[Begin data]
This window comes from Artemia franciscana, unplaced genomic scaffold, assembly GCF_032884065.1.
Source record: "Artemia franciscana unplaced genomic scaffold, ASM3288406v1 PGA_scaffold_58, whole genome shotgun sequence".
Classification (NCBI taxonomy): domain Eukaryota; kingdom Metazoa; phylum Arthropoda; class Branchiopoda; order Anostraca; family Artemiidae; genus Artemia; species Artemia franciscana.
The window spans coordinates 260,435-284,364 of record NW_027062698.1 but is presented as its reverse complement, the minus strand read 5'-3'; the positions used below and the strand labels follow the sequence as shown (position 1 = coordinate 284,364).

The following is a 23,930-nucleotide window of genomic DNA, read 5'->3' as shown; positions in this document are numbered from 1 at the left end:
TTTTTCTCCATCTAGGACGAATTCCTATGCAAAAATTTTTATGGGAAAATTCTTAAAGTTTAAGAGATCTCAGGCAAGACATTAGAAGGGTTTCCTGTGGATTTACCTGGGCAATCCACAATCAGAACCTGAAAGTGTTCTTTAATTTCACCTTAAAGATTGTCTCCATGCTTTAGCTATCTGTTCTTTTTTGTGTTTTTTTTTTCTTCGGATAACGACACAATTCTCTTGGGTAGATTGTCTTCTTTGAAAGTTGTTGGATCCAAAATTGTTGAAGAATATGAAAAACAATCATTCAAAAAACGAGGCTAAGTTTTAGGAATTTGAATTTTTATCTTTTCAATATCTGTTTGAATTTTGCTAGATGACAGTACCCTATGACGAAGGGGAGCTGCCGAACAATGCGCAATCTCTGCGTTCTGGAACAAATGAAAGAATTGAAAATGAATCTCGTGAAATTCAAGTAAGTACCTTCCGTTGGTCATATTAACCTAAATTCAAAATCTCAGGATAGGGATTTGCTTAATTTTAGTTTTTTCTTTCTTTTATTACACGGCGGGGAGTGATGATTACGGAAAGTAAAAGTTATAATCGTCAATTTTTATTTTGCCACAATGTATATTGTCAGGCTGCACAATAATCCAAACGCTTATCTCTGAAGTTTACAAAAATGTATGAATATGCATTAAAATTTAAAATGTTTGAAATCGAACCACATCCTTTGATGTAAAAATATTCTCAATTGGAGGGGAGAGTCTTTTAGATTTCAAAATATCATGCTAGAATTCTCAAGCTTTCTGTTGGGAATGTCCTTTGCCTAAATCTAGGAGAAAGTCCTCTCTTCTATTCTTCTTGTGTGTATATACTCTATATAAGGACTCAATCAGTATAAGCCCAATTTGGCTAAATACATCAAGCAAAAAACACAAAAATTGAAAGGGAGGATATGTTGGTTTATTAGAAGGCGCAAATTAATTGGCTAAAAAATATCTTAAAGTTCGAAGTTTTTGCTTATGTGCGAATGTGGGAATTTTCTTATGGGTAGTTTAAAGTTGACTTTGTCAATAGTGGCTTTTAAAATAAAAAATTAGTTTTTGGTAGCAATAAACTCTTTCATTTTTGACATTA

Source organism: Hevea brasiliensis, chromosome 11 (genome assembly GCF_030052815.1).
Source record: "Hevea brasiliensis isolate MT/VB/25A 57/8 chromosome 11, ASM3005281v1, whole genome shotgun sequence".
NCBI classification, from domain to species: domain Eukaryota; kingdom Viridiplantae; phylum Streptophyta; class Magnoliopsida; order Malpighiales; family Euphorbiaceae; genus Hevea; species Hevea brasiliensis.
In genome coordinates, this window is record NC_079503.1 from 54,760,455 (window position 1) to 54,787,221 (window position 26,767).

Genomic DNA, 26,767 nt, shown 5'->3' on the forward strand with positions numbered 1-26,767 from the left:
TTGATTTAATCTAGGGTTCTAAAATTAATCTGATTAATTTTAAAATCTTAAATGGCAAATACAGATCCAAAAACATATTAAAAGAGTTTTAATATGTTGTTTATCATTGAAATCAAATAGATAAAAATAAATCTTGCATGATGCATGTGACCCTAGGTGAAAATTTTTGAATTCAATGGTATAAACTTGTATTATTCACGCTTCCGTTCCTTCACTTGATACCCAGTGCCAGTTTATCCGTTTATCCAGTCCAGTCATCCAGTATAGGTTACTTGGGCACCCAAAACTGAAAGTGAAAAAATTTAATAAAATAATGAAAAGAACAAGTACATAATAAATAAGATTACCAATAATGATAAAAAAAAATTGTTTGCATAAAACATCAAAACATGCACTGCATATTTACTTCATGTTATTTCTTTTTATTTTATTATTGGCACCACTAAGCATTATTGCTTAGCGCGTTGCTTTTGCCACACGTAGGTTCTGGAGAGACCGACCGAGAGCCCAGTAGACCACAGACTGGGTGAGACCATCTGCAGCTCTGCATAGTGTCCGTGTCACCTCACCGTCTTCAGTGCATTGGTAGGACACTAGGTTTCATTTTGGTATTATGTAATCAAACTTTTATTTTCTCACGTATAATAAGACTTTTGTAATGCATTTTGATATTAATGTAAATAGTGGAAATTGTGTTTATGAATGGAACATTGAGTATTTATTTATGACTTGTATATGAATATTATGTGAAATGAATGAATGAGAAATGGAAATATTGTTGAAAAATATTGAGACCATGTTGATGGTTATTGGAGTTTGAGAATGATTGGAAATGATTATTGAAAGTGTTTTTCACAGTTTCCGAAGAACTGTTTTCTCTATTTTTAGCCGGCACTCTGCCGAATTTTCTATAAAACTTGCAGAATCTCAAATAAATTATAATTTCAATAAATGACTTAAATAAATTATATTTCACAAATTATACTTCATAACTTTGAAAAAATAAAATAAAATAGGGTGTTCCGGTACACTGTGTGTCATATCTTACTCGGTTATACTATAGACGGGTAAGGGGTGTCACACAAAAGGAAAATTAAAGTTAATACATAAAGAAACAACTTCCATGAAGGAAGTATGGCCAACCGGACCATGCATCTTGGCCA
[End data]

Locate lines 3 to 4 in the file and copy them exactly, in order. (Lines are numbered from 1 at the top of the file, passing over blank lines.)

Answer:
Classification (NCBI taxonomy): domain Eukaryota; kingdom Metazoa; phylum Arthropoda; class Branchiopoda; order Anostraca; family Artemiidae; genus Artemia; species Artemia franciscana.
The window spans coordinates 260,435-284,364 of record NW_027062698.1 but is presented as its reverse complement, the minus strand read 5'-3'; the positions used below and the strand labels follow the sequence as shown (position 1 = coordinate 284,364).